By on February 25, 2015

Volvo S60 and V60 Polestar, model year 2016

Been wanting a Volvo S60 or V60 Polestar? The Sino-Swedish automaker is making a second batch for 2015, with 13 countries to take delivery this time.

Volvo plans to make 750 S60 and V60 Polestars this year for the 2016 model year, citing the performance vehicles’ sales success in 2014 for the second production run.

Meanwhile, the Middle East will see some of the blue Volvos on its roads this year, as Bahrain, Kuwait, Lebanon, Oman, Qatar and United Arab Emirates are the newest additions to the list of markets the automaker sells its high-performance wares, which currently include Australia, Canada, Japan, Sweden, Switzerland, United Kingdom and United States.

As for what they’ll receive, the Polestars feature power from a turbocharged 3-liter I6 pushing 345 horsepower and 369 lb-ft of torque through a Polestar-calibrated paddle-shifted six-speed automatic to the vehicle’s Haldex four-wheel drive system. The S60 goes from nil to 60 in 4.7 seconds, while the V60 does it in 4.8 seconds. Top speed is limited to 155 mph, and Brembo brakes stop the 20-inch wheels — shod in Michelin Pilot Super Sports — before any moose are hit. Price of admission in the U.S. starts at around $60,000.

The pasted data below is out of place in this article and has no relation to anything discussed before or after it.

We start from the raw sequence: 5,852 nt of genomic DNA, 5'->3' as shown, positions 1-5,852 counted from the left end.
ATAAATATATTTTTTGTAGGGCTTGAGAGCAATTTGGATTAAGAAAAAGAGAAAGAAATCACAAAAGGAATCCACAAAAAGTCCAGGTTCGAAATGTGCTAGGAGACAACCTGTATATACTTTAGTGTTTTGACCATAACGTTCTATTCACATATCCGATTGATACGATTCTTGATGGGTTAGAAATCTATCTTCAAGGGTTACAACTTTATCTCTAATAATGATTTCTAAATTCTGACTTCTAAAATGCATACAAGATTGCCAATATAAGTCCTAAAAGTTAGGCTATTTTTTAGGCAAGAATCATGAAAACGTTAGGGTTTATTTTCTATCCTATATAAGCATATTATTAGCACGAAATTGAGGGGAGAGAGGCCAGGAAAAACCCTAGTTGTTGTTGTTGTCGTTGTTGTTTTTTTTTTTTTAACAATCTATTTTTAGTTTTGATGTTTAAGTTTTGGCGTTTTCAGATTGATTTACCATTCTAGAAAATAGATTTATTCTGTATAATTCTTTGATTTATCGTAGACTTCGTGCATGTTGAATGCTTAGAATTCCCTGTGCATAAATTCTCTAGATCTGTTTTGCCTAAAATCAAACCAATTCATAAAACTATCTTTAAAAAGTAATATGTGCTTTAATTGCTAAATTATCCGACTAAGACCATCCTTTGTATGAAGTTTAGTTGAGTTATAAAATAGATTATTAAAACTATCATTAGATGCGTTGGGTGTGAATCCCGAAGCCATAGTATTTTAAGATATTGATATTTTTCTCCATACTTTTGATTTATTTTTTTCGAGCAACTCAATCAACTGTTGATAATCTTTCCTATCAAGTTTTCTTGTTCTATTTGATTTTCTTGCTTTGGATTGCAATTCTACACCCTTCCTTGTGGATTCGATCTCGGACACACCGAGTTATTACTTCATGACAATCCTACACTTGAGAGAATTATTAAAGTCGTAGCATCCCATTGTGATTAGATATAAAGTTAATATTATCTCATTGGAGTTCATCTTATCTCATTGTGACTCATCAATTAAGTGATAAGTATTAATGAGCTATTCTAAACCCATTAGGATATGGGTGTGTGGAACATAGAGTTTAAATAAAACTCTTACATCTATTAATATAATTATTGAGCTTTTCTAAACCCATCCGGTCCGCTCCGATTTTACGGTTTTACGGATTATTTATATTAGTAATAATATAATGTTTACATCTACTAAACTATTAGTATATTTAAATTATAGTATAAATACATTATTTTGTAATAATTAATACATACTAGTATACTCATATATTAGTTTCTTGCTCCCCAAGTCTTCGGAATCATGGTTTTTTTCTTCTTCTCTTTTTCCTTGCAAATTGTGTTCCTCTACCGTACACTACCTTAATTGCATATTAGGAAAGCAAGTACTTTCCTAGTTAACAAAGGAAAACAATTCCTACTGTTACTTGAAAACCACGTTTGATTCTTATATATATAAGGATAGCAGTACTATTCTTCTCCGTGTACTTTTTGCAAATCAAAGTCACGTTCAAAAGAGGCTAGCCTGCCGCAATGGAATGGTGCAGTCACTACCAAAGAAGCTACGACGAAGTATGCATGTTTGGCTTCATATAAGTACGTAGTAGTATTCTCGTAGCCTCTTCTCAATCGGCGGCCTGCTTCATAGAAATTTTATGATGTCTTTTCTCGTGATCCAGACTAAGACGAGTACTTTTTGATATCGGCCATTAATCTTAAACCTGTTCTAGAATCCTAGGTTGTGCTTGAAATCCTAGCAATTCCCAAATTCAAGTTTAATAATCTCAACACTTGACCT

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24 Comments on “Volvo S60, V60 Polestar Enter Second Run, Middle East For 2015...”

  • avatar

    As much as I like these, with so few being produced, I wonder how much of a PITA service would be with the typical local Volvo dealer. As I recall, many S60R/V70R owners found specific service for their cars frustrating with many dealers. I can see many Polestar owners waiting weeks for parts with the “Haven’t seen one of these yet.” type of answers to issues.

    • 0 avatar